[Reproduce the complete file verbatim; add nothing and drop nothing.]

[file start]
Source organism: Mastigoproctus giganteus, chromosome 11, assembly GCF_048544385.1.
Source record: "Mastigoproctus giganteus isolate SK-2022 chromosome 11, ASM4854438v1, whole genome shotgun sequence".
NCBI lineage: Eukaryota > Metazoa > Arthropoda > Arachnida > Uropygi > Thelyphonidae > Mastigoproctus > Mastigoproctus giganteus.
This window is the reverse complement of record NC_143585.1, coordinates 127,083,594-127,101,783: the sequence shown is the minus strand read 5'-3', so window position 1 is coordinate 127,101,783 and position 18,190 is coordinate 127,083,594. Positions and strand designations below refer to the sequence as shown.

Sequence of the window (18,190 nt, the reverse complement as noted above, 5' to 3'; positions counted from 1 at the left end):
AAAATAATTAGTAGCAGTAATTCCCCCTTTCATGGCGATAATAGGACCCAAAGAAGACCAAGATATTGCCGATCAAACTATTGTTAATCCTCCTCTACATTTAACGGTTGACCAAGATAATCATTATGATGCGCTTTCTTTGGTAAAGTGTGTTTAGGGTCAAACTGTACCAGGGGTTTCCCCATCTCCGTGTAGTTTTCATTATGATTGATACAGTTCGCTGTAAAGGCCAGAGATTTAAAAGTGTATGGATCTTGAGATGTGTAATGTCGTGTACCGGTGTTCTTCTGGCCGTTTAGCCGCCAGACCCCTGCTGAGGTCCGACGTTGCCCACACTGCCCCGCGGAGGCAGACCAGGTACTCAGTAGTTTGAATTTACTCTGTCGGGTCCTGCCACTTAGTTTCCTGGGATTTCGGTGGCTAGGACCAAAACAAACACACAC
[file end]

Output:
Source organism: Mastigoproctus giganteus, chromosome 11, assembly GCF_048544385.1.
Source record: "Mastigoproctus giganteus isolate SK-2022 chromosome 11, ASM4854438v1, whole genome shotgun sequence".
NCBI lineage: Eukaryota > Metazoa > Arthropoda > Arachnida > Uropygi > Thelyphonidae > Mastigoproctus > Mastigoproctus giganteus.
This window is the reverse complement of record NC_143585.1, coordinates 127,083,594-127,101,783: the sequence shown is the minus strand read 5'-3', so window position 1 is coordinate 127,101,783 and position 18,190 is coordinate 127,083,594. Positions and strand designations below refer to the sequence as shown.

Sequence of the window (18,190 nt, the reverse complement as noted above, 5' to 3'; positions counted from 1 at the left end):
AAAATAATTAGTAGCAGTAATTCCCCCTTTCATGGCGATAATAGGACCCAAAGAAGACCAAGATATTGCCGATCAAACTATTGTTAATCCTCCTCTACATTTAACGGTTGACCAAGATAATCATTATGATGCGCTTTCTTTGGTAAAGTGTGTTTAGGGTCAAACTGTACCAGGGGTTTCCCCATCTCCGTGTAGTTTTCATTATGATTGATACAGTTCGCTGTAAAGGCCAGAGATTTAAAAGTGTATGGATCTTGAGATGTGTAATGTCGTGTACCGGTGTTCTTCTGGCCGTTTAGCCGCCAGACCCCTGCTGAGGTCCGACGTTGCCCACACTGCCCCGCGGAGGCAGACCAGGTACTCAGTAGTTTGAATTTACTCTGTCGGGTCCTGCCACTTAGTTTCCTGGGATTTCGGTGGCTAGGACCAAAACAAACACACAC